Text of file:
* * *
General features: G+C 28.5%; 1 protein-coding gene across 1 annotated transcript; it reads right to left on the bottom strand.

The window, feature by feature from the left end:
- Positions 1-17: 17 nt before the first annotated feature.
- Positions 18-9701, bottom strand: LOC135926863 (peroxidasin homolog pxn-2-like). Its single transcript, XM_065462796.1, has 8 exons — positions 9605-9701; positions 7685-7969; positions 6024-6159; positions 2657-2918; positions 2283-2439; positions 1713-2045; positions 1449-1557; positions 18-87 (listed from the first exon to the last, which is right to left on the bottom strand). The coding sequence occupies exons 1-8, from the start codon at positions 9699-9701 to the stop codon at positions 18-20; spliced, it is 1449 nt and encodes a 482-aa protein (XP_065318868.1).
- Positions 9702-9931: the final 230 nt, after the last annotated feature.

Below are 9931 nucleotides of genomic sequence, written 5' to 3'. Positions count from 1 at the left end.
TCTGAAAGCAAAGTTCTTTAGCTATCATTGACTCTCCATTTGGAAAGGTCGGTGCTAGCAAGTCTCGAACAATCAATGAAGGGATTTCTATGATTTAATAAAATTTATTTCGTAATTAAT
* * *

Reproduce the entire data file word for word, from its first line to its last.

General features: G+C 28.5%; 1 protein-coding gene across 1 annotated transcript; it reads right to left on the bottom strand.

The window, feature by feature from the left end:
- Positions 1-17: 17 nt before the first annotated feature.
- Positions 18-9701, bottom strand: LOC135926863 (peroxidasin homolog pxn-2-like). Its single transcript, XM_065462796.1, has 8 exons — positions 9605-9701; positions 7685-7969; positions 6024-6159; positions 2657-2918; positions 2283-2439; positions 1713-2045; positions 1449-1557; positions 18-87 (listed from the first exon to the last, which is right to left on the bottom strand). The coding sequence occupies exons 1-8, from the start codon at positions 9699-9701 to the stop codon at positions 18-20; spliced, it is 1449 nt and encodes a 482-aa protein (XP_065318868.1).
- Positions 9702-9931: the final 230 nt, after the last annotated feature.

Below are 9931 nucleotides of genomic sequence, written 5' to 3'. Positions count from 1 at the left end.
TCTGAAAGCAAAGTTCTTTAGCTATCATTGACTCTCCATTTGGAAAGGTCGGTGCTAGCAAGTCTCGAACAATCAATGAAGGGATTTCTATGATTTAATAAAATTTATTTCGTAATTAAT